Money Movement Report

On page 8 of the April 2017 newsletter, there’s a piece about some work we’ve started on looking at the movement of money into and out of funds.

Here’s a copy of the article, some further commentary, and links to a couple of other reports.

For some time, we’ve been trying to get a feel for the amount of money flowing into and out of the various Investment Association sectors.

One of the problems with doing any Unit Trust and OEIC analysis is getting hold of the raw data. The funds are not traded on an exchange, in the way that stocks and shares are, and the only way to find out fund details is to ask the fund managers. There are a couple of companies that collate this information, but they are still reliant on the fund managers to update them. Some are better at this than others.

When we started looking at fund flows we thought we could just add up the portfolio values of all the funds in each sector. We soon found out that a lot of data was missing, and so we have tried to concentrate on a ‘representative’ sample.

We have taken the funds that we usually include in our weekly analysis, removed the ones without reliable portfolio size data, sorted them by fund size, and then used the top half.

We have then used the same funds each week and monitored how the values have varied.

There are various factors that affect the overall fund value. These are the change in value of the assets held within the fund, and the amount of money being added to, or taken out of, the fund. The next step is to see how we can split the overall movement into these two different components.

In the newsletter we have shown a summary of the last three months. Here are links to a couple more reports showing the movements over recent weeks.

Money Movement by value

Money Movement by percentage

Investors cannot time the market…..WRONG

During the last year we have seen Brexit, Donald Trump as President of the U.S.A. and far right parties in Europe making headway in the polls. All of this can be described as Populism. This move if carried to a conclusion is intended to shift wealth away from today`s elite back down to the hands of the lower and middle classes. If anything like this was to happen, then it will mean that corporate profits will fall, and this will be accompanied by falls in the value of  already over-priced multi-nationals on the world`s stock markets. This has already taken place with large oil companies who are seeing renewable energies eat their breakfast. It is simply a question of watch this space.

Now, none of the above is breaking news, yet financial institutions are still advocating that private investors should not be active in the market to protect their investments. Instead they should take a passive approach and let their money be eroded during a market collapse in the hope that in the years to come it will recover.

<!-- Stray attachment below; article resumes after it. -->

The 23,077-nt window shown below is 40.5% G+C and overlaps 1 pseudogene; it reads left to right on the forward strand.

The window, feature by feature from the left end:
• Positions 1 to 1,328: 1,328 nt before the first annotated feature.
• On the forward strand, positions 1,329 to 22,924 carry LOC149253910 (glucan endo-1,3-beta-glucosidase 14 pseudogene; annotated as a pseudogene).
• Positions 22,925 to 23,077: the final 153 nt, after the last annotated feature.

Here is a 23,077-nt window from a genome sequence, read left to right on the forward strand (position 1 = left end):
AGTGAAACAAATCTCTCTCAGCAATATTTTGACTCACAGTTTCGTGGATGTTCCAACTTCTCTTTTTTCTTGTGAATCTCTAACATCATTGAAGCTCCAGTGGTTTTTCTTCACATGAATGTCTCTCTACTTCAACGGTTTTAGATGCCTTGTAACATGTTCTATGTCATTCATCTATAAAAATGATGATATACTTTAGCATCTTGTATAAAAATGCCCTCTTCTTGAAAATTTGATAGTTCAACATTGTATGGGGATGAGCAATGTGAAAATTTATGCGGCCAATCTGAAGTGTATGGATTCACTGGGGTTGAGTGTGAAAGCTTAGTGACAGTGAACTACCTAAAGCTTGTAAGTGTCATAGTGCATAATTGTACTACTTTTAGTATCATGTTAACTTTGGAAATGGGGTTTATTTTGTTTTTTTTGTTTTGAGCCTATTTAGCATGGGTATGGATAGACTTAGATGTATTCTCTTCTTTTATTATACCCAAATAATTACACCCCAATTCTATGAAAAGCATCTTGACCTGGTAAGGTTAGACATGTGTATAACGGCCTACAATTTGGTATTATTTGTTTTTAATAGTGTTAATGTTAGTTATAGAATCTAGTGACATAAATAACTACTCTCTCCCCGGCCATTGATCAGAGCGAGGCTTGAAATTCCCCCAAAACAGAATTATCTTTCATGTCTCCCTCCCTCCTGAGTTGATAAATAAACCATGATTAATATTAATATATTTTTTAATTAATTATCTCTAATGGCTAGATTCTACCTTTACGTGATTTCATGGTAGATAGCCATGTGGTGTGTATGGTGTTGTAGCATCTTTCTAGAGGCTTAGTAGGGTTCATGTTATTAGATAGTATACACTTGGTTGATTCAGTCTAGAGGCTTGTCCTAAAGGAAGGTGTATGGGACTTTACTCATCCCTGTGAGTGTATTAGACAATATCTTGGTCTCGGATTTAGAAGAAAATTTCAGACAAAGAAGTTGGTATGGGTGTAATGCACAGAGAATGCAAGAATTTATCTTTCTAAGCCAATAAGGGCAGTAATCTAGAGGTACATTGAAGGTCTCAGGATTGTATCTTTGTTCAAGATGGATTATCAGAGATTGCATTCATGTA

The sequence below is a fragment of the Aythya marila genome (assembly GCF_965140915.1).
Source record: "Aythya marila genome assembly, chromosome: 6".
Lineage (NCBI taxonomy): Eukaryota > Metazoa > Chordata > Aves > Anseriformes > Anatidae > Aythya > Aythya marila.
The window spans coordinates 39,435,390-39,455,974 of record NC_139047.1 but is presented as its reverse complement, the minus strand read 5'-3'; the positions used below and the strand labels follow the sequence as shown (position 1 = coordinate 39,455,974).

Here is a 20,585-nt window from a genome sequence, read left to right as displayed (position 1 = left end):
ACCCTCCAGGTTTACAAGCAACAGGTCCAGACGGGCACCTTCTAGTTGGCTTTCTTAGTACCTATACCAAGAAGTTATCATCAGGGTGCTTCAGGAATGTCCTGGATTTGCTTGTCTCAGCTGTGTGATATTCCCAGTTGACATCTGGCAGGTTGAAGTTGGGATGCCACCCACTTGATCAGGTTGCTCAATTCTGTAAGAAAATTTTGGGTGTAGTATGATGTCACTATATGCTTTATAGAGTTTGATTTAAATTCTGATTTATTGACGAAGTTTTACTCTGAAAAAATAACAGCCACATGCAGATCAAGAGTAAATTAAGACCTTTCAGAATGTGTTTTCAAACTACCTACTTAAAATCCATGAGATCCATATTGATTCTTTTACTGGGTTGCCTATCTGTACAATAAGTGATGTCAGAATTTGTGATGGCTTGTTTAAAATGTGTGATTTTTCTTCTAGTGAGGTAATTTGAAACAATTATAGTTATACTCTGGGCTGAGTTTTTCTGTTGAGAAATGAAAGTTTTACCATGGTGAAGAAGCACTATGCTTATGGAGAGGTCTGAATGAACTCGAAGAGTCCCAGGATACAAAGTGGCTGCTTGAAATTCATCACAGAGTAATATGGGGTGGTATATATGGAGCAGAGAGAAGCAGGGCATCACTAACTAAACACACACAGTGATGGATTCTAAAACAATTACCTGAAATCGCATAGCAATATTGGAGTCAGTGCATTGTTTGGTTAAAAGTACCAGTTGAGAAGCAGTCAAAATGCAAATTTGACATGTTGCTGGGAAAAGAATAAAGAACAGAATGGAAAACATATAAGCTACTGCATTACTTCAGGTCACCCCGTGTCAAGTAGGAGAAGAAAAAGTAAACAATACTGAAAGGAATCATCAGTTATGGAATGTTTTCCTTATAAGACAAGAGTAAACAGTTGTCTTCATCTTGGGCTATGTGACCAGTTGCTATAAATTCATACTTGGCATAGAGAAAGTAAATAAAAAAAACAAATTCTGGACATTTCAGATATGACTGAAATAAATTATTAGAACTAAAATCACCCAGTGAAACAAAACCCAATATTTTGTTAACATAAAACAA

We at “The Saltydog Investor” know that this way of investing makes no sense and is simply WRONG. The financial press will tell you that it is too expensive to trade your funds. Again they are simply WRONG. If you use a fund supermarket platform then the charges for trading your OEICs are virtually negligible. These same people will tell you that you cannot get the information to time the market. WRONG again.

At Saltydog we produce performance numbers for OEICS, Unit Trusts, ITs and ETFs on a weekly basis presented in an understandable fashion. We have been running a real demonstration portfolio for the last six years funded with our own money. It has avoided the market drops and has gained 59%. What is not to like about that?

As a D.I.Y. investor in the U.K. with the Brexit negotiations coming up close and personal; with The Donald making hay whilst the dollar swings one way and the other. You will need to be active not passive. Good luck.

Don’t believe me? Just read here then

Standard Deviation Report – March 2017

On page 8 of the March 2017 newsletter, there’s a piece about looking at out Unit Trust and OEIC data in a slightly different way, and there’s also an excerpt from a table.

Here’s a copy of the article, and a link to download the complete table.

Here at Saltydog we’re always keen to find different ways to look at the data, to try and identify new trends, and to pick funds ‘on the up’, but in a steady way.

In our regular weekly data, the funds are initially sorted into their Groups, to give us an indication of their volatility, and then we calculate the decile rankings of all the funds in each Group to help us analyse their performance.

In the four week data, we initially sort the funds by their four week decile ranking, and then by the most recent individual weekly decile rankings. We’re looking for funds that have done well over the last four weeks, and that are doing well at the moment.

Here we’ve tried to do something similar, but in a slightly different way.

We’ve looked at all the funds as a big group, and only selected the ones that have gone up by at least 0.8% in the last 10 days. We’re targeting 12% a year, and are allowing for some slippage.

We have then sorted them by their standard deviation over the last 10 days. This is to try and help identify the funds that have been doing well, but with the least volatility.

Finally, we have used colour to highlight where the funds have maintained this rate of growth over four, twelve, and twenty-six weeks.

We’ll keep an eye on the funds that we think look promising from this report, and see how they perform in the coming weeks. If anyone has any suggestions of how we could develop this report please let us know.